LUKE: It applies to everyone in an SDR, sales rep, or sales leadership position. And ultimately, it applies to your Sales VP, your Chief Revenue Officer (CRO), and your CEO. It’s a numbers game. You need to be able to ensure you’re getting the maximum amount of connections for the day. But a connection is worthless if it’s a connection to the wrong person.

That’s why you’re seeing a lot of revenue leaders seek technology that helps point sales in the right direction. Otherwise, people just call out of the database a lot of time. They’ll call out of a list. They’ll be cold calling. And they’ll be lucky to get one person that day who would even listen to what they’re saying, let alone book a meeting.

MCKENZIE: As your team’s “coach,” how do you help them be productive and successful?

LUKE: It starts by ensuring my team understands that merely showing up to work will not deliver them to the promised land of commissions, quota achievement, recognition, career advancement, and money. Anyone can show up. Showing up is a task, like brushing your teeth in the morning. Anyone can do it. Now, anyone can walk through the door in the morning and back out in the evening. But if there is a separation of top producers vs. bottom performers, then there must be a magical combination of effort and skill that top performers have. That magic typically consists of a high sense of urgency, prioritization toward revenue-generating tasks, 100% coachability, and violent execution of strategy without hesitation or procrastination. When members of my team exhibit these qualities or traits, I know they will get a higher return on their time investment than others who don’t.

So in an athletic event you have your competition; you have your performance; you have your individual goals; and you have your team goals. Individual goals roll up to your team goal. You have to be able to unify as a team to be able to accomplish your overall goal, which is winning the game.

That’s the same way a sales team is constructed. You have your coach, your players, and your individual and team goals. Add strategy, coachability, sense of urgency, and violent execution of critical tasks without hesitation or procrastination and we have ourselves a team focused on winning the game against a prepared and relentless competitor. When the last second ticks down to zero and the sales quarter is over, there are winners (those that achieve their quota) and losers (those who do not).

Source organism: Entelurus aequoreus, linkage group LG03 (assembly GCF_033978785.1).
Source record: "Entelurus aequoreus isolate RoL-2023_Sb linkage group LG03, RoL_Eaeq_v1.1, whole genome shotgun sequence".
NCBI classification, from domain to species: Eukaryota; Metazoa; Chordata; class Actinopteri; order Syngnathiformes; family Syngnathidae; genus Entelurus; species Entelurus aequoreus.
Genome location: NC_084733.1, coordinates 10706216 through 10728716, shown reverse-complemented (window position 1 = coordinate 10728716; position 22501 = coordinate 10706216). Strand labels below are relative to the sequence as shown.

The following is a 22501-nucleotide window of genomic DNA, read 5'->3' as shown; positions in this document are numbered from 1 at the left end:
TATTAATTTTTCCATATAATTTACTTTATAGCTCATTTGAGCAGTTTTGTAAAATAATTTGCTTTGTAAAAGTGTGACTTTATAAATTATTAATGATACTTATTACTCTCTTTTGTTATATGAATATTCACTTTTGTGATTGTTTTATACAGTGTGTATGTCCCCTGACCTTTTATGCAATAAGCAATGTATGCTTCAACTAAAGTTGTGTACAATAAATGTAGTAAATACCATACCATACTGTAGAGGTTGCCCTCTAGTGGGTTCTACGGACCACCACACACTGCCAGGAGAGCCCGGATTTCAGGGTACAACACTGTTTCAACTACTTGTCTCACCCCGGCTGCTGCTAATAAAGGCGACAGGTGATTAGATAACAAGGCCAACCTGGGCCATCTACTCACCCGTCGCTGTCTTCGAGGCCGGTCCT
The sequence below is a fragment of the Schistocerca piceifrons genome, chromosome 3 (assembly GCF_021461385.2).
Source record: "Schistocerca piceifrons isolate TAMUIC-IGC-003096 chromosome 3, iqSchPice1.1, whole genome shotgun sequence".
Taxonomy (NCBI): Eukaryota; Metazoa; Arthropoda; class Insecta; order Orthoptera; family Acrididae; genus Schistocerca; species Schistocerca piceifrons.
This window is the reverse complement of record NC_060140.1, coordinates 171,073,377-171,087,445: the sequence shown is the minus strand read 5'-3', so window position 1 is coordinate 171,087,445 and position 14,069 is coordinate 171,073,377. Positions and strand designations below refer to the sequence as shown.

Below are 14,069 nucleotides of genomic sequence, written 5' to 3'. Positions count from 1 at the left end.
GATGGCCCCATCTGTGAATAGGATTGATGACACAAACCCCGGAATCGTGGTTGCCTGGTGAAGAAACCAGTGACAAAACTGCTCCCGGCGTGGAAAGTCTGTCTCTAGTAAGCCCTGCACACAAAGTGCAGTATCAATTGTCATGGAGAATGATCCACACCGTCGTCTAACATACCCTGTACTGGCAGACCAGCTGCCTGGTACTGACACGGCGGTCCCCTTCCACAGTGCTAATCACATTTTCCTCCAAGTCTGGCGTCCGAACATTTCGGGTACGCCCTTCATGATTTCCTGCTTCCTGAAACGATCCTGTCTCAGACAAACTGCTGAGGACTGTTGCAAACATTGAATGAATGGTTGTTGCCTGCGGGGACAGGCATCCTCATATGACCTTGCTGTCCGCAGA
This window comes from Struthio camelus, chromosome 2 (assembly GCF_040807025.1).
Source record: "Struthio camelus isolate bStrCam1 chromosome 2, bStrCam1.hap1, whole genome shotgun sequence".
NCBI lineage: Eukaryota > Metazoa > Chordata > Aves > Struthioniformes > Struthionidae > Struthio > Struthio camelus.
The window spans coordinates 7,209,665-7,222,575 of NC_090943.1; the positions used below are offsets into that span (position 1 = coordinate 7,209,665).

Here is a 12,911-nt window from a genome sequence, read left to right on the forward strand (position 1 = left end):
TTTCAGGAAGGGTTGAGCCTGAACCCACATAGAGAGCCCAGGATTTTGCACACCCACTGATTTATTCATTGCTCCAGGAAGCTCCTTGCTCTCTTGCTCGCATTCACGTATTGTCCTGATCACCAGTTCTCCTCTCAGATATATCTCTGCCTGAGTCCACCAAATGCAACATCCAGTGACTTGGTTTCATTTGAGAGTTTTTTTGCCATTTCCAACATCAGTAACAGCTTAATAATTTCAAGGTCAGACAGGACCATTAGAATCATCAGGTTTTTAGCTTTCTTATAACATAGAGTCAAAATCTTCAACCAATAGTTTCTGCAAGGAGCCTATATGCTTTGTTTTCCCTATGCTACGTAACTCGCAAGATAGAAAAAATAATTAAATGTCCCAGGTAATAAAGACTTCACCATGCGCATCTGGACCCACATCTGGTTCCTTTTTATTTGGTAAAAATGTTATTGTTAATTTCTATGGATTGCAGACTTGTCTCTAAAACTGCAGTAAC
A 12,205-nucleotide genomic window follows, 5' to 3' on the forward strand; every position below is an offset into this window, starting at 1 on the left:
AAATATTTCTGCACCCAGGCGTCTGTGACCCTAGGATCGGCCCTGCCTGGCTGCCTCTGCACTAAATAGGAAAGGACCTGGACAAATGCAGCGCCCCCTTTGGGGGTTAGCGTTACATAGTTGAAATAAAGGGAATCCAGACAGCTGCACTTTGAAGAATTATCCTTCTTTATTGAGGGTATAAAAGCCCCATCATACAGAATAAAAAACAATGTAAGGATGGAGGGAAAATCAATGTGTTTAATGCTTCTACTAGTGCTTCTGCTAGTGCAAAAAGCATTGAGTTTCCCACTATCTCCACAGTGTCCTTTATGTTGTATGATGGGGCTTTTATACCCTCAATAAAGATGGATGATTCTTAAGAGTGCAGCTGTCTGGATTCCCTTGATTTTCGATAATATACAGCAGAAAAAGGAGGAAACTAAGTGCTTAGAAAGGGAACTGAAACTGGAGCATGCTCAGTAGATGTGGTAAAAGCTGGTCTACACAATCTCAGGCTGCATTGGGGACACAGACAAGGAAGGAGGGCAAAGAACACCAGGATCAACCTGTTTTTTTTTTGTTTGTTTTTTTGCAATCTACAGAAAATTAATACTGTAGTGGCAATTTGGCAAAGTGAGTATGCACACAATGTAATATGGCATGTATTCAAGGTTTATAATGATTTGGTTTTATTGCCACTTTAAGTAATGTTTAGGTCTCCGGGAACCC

There’s always a winner and a loser.

MCKENZIE: What are the “winners” doing that the “losers” aren’t, or vice versa?

LUKE: The people that prevail are the ones that put in the time, put in the effort, and make sure they focus their effort on prioritizing and making sure the calls they make are worthwhile. So the question becomes, how do you decipher what’s a worthwhile call and what’s not a worthwhile call?

Then you have your strong performers and you have your weak performers. Who’s doing it right? How are they able to make sure the effort they’re putting in is yielding better results than their colleague who’s putting in the same amount of time, and perhaps the same amount of effort, but is not getting very good results.

Successful people are always pointing the finger at themselves. Unsuccessful people are always blaming outside influences for why they’re not successful. That’s one of the key differences I see in successful and unsuccessful people.

Successful people are always pointing the finger at themselves. Unsuccessful people are always blaming outside influences for why they’re not successful.

There are no resources my team has or doesn’t have that other sales teams have or don’t have. Given everyone is on an equal playing field, as far as resources, then coaching comes into play. I analyzed the traits of our top performers, and there are three traits that set the top people apart. My job is to strengthen, or coach, those traits in all our team members.